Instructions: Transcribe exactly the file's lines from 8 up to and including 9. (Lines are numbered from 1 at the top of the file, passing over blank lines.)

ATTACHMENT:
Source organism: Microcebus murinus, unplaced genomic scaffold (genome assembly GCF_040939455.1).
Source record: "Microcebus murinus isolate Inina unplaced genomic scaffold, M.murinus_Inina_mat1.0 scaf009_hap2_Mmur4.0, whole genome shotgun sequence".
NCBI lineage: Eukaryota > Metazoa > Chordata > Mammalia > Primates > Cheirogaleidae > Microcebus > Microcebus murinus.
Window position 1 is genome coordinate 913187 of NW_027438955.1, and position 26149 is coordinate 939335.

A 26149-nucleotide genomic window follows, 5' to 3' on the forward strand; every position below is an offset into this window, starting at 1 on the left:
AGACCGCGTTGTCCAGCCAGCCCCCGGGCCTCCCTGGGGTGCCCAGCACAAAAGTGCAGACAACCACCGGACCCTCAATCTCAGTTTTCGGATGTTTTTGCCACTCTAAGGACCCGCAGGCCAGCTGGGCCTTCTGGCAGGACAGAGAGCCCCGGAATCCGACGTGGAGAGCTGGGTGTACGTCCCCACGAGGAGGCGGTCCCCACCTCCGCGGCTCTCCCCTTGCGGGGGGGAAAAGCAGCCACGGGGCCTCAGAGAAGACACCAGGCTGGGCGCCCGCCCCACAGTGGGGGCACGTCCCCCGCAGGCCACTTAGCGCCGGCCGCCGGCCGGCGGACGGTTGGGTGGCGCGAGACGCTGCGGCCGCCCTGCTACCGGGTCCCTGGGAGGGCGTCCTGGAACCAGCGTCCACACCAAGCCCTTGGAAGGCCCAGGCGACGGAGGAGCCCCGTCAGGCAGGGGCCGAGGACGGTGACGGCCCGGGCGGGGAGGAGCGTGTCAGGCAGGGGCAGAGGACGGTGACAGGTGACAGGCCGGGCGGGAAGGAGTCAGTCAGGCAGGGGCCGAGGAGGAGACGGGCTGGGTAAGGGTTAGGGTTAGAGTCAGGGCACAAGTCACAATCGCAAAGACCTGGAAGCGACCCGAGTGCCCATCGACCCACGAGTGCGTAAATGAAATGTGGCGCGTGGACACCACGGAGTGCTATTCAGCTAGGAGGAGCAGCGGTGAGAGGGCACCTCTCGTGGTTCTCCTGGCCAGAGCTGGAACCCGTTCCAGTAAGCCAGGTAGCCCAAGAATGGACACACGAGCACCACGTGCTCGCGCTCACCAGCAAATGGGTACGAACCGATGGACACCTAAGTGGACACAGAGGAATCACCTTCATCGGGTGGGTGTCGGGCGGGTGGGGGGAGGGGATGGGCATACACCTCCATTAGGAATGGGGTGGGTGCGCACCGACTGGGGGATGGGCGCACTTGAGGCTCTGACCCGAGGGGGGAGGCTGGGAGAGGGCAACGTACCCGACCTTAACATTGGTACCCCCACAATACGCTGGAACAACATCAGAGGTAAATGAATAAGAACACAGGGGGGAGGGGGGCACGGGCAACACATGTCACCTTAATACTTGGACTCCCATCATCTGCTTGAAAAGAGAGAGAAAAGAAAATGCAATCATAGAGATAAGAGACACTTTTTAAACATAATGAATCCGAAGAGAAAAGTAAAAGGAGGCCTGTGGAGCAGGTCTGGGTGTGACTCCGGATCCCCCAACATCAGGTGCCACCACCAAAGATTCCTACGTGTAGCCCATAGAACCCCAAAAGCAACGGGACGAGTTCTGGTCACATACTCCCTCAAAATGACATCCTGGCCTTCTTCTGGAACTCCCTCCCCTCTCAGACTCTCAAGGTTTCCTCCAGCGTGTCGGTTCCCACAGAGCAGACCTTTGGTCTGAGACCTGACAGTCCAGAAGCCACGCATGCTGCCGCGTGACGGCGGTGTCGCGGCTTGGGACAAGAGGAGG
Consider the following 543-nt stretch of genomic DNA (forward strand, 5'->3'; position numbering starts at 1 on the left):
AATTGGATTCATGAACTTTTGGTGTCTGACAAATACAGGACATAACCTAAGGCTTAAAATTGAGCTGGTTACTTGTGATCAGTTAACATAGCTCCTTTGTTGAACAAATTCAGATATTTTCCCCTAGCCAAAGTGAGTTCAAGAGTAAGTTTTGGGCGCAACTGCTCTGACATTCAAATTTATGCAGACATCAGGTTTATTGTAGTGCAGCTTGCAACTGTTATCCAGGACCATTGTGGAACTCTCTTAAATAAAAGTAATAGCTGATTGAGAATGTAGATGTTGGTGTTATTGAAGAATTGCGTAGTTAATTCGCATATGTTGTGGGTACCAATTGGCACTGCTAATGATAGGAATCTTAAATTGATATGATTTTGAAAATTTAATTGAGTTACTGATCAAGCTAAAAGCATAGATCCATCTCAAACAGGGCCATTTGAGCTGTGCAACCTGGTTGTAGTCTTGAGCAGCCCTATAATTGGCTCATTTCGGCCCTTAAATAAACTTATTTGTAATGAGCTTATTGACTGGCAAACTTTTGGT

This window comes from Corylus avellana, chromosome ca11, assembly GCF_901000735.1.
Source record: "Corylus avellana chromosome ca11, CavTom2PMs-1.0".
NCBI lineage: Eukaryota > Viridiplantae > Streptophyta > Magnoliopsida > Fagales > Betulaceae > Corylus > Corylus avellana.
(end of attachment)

AATTGGATTCATGAACTTTTGGTGTCTGACAAATACAGGACATAACCTAAGGCTTAAAATTGAGCTGGTTACTTGTGATCAGTTAACATAGCTCCTTTGTTGAACAAATTCAGATATTTTCCCCTAGCCAAAGTGAGTTCAAGAGTAAGTTTTGGGCGCAACTGCTCTGACATTCAAATTTATGCAGACATCAGGTTTATTGTAGTGCAGCTTGCAACTGTTATCCAGGACCATTGTGGAACTCTCTTAAATAAAAGTAATAGCTGATTGAGAATGTAGATGTTGGTGTTATTGAAGAATTGCGTAGTTAATTCGCATATGTTGTGGGTACCAATTGGCACTGCTAATGATAGGAATCTTAAATTGATATGATTTTGAAAATTTAATTGAGTTACTGATCAAGCTAAAAGCATAGATCCATCTCAAACAGGGCCATTTGAGCTGTGCAACCTGGTTGTAGTCTTGAGCAGCCCTATAATTGGCTCATTTCGGCCCTTAAATAAACTTATTTGTAATGAGCTTATTGACTGGCAAACTTTTGGT

This window comes from Corylus avellana, chromosome ca11, assembly GCF_901000735.1.